Ryan Kwanten’s taking a bite out of romantic comedy starring in “The Right Kind of Wrong” with Sara Canning. He plays Leo Palamino, a failed writer whose wife leaves him after writing a blog about all his faults (which she later sells as a book). Kwanten’s character has a lot of hurdles to jump in his unfailing pursuit of the married woman (Canning) he falls for in the quirky comedy.
“The Right Kind of Wrong” hit theaters today, March 14, allowing audiences to see another side of Kwanten in the departure from his ladies’ man role as Jason Stackhouse on HBO’s “True Blood.” Kwanten is excited about the final season of “True Blood” as well. “Heads will roll, that’s for certain, and some of our favorite characters will die,” he teases.
The Australian actor shares some dos and don’ts about acting.
Trust the writing.
When “The Right Kind of Wrong” came along, Kwanten was intrigued by the character of Leo and by the different twist the film took on the romantic comedy genre. “I had a particular way that I wanted to play the character.” Director Jeremiah Chechik liked Kwanten’s take. Kwanten trusted the writing to help with his characterization. “Megan [Martin] had written such a well-crafted screenplay that I didn’t feel the need to overact to get the point across that he was genuinely and quite crazily in love with this woman…and when the whole world knows pretty much every single one of his faults, how is he going to get this woman to see him? I thought it was a really interesting way to approach that genre.”
Juggle the pieces.
In the film, Kwanten’s character is an expert at juggling plates. He learned how to juggle plates from a Canadian juggling expert, but Kwanten is experienced at juggling the aspects of creating a character. Kwanten says he prepares all the pieces of the character and then lets it all fall away once he’s on set so he can “be open to anything that might come up.” When shooting in the mountains in Canada, Kwanten felt as if the location was another character in the story, and he felt like it gave him an opportunity to just be true to the character. “There are times where there isn’t a need to push the dialogue out heavier than it is,” he says. Because there was a sense that the mountains, and the whole world Leo was living in, were conspiring against him, Kwanten wanted to convey Leo’s persistence and ability to keep getting back up.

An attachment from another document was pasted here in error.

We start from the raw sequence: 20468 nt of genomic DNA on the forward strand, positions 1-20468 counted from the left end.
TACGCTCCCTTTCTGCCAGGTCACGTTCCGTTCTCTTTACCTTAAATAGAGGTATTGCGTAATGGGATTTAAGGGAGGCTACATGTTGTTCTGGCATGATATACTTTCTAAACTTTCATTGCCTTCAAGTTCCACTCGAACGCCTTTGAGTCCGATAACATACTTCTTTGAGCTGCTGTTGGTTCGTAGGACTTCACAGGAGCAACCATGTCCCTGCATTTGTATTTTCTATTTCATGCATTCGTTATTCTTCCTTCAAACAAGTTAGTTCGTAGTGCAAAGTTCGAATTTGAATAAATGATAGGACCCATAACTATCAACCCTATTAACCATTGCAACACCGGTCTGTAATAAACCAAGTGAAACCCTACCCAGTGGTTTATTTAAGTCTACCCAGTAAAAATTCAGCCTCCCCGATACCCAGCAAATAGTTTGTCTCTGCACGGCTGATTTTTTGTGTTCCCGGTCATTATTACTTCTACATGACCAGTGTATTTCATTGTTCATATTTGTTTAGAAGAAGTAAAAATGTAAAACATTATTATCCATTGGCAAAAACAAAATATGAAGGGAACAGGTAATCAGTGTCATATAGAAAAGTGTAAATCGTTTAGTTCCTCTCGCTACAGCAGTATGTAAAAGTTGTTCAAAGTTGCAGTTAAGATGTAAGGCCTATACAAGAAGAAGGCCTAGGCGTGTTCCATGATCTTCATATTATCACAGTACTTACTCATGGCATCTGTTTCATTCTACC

Face your fears.
At one point in the film, Leo tries to overcome his fear of heights, but the results are somewhat disastrous. Kwanten says it was challenging doing the stunts, but not necessarily for the reasons you might think. “I love all that kind of stuff and I try to live my life with as little fear as possible, so I’ve done a lot of that kind of stuff, but Leo hasn’t. He says in the film he’s got a crippling fear of heights, so I had to put on the acting cap and imagine that I was not so [confident] in that position.”
Don’t be afraid to be you.
“I realized that no one could do me better than me. So if I put five percent, 20 percent, of myself into any character that I play, it stands out. It is its own beast.” He didn’t want to be a “cookie cutter variation” of another actor. “You can have idols and steal things from them, but just have a sense of who you are and always bring a little bit of that to it. Because even Daniel Day-Lewis doesn’t 100 percent inhabit the role. There’s always a little bit of Daniel that comes shining through.”
Take it seriously.
Starting his career in Australia taught Kwanten the importance of preparation. “It’s a smaller industry in Australia so therefore you really have to fight tooth-and-nail to get the jobs. [Here] I’m surprised when I still see actors turning up holding sides. We just don’t do that in Australia. You come in knowing all the words by heart.” Kwanten knows that there aren’t a lot of second chances so he says, “Every time I go in, I want to make sure I’m putting everything out there and that way, I know if I don’t get the job, at least I did everything in my power to try to get it.” And he’s always prepared. “It doesn’t matter how good you are if you don’t know the lines.” Kwanten doesn’t take his job lightly: “As a sign of respect for the people you’re going in for, as a sign of respect for yourself, do your work.”